Building Blocks of Opportunity | USPTO

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Megan Miller: How do you think the toy industry has changed since you created GoldieBlox?

Debbie sterling: The toy industry has changed a lot since I started GoldieBlox. And I think GoldieBlox played a part in that change, which I’m really proud of. Before starting GoldieBlox, there was this deeply rooted stereotype in the toy industry that the build was a boy play model, and the princess was a girl play model, and that the pink aisle is for them. girls and the blue aisle is for boys.

When GoldieBlox launched, we just put out a megaphone, just saying, “No, that’s wrong. And girls deserve more than princesses, and girls can build too.” And this post has gone viral.

And very quickly, the dominoes started to fall. And Target has removed its gender labeling from its toy aisle. And Mattel started getting Barbie to be a computer scientist and Barbie to do STEM. The makers of Bratz dolls, who were some of the most controversial dolls for girls, made their line of STEM dolls.

And so I think with the success of GoldieBlox, it was kind of a wake-up call for the toy industry that times have changed, and that they have to catch up with the expectations of parents today, which is like, i want my daughter to have all the benefits that our sons have had. And so now I think there have been a lot of changes which is good but there is still a long way to go.

There are still a lot of the same stereotypes that were successful in the past that made a lot of these toy media companies big money. And so they keep washing, rinsing, and repeating some of the same formulas that can adversely affect children. And it is still the majority of popular media and toys that children consume. And so GoldieBlox is more the exception than the norm today.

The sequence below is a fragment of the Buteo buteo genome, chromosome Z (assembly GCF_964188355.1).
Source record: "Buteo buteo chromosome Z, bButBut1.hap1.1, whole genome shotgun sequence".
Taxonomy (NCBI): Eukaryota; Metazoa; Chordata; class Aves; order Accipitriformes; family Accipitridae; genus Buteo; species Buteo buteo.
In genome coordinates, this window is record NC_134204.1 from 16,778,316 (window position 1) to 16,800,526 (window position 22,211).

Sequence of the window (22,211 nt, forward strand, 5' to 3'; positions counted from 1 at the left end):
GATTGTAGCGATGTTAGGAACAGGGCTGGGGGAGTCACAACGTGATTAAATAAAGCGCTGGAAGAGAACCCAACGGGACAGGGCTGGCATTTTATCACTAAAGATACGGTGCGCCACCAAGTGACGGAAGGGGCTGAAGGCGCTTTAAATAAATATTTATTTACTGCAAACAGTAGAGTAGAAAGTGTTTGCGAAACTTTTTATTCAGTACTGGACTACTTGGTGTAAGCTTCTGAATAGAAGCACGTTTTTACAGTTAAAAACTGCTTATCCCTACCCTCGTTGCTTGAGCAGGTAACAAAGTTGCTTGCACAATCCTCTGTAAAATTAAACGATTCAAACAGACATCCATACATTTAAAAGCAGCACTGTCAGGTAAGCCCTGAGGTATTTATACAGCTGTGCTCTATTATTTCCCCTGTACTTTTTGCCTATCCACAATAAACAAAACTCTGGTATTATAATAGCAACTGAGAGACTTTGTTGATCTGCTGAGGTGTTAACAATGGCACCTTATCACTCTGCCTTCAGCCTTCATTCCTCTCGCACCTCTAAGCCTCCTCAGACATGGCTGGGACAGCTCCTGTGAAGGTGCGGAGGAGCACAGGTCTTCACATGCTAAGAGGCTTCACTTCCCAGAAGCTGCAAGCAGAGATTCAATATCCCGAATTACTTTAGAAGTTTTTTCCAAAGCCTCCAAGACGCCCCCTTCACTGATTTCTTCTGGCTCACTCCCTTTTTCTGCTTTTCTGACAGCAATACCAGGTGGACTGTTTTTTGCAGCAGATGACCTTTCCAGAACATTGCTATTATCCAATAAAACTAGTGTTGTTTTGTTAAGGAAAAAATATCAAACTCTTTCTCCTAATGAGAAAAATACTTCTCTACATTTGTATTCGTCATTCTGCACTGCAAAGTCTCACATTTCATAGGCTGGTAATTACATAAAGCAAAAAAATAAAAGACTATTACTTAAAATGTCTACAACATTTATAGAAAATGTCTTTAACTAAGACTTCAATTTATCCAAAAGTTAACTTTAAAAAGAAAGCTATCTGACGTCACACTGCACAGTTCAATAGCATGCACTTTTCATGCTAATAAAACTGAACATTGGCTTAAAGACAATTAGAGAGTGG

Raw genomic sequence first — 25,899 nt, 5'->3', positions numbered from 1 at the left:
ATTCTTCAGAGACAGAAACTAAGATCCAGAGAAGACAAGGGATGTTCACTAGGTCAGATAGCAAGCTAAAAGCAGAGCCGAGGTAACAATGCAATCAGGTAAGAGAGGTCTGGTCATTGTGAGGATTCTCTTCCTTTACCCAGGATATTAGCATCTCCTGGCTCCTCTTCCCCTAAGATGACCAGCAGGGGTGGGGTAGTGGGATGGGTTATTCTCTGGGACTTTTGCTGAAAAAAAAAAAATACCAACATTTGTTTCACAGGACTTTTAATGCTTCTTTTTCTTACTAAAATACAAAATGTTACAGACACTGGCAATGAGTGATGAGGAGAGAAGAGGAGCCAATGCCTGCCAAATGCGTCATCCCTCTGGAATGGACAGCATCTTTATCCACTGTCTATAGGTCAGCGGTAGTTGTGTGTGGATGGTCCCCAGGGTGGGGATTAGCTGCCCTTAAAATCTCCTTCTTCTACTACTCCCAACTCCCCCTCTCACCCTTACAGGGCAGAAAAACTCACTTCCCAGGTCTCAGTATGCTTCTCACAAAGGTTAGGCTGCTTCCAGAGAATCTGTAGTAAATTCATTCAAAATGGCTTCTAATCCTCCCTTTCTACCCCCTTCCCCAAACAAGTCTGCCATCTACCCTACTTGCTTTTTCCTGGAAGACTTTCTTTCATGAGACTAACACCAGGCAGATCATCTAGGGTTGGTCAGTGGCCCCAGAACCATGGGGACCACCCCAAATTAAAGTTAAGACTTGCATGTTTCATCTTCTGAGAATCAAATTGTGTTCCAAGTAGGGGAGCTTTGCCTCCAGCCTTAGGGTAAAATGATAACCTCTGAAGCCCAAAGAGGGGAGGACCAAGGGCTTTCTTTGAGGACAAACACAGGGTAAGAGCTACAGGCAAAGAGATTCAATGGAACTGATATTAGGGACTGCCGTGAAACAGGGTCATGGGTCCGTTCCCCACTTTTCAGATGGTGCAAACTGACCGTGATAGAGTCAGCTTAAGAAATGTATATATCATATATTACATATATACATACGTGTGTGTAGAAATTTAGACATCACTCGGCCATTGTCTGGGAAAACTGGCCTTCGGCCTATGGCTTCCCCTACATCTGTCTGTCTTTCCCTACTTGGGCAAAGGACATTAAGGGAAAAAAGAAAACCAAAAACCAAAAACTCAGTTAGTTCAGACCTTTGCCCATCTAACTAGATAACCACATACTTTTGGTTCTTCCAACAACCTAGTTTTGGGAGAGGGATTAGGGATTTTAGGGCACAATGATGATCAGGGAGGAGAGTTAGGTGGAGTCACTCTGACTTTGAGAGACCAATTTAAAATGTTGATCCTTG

But I think things are slowly starting to change and go in the right direction because parents demand it and kids are smart. And kids are naturally curious and enthusiastic, and want to learn new things and don’t want to be put in a box. And so I think things are definitely going in the right direction, but there is still some way to go.

Megan Miller: Beyond the toy industry, what is your vision for future generations of female engineers? Where do you think we should be aiming?

Debbie sterling: In the old days, most doctors were men, and there were hardly any women doctors, and they were the minority. But over time it became more normal and accepted in our culture when we were given more opportunities, and lo and behold, today you will see a kind of equal distribution of male and female doctors. Law?

I think the same will happen with engineering. You don’t call doctors a woman doctor, a man doctor. He’s just a doctor. And I think it will be the same with engineers. And it’s strange to say, like a female engineer versus a male engineer. And I would love to be in a place where engineering is a really great, exciting job that I could possibly have when I grow up, and there is no stereotype from a young age that this would be a work that would be done by a male or a female.

And when that happens and you have more women in engineering, they’re not in a male dominated field. It’s just a diverse field with a lot of different people and different perspectives, all working together to solve problems. So, they don’t deal with all the things that I had to struggle with and that many generations before me had to struggle with.

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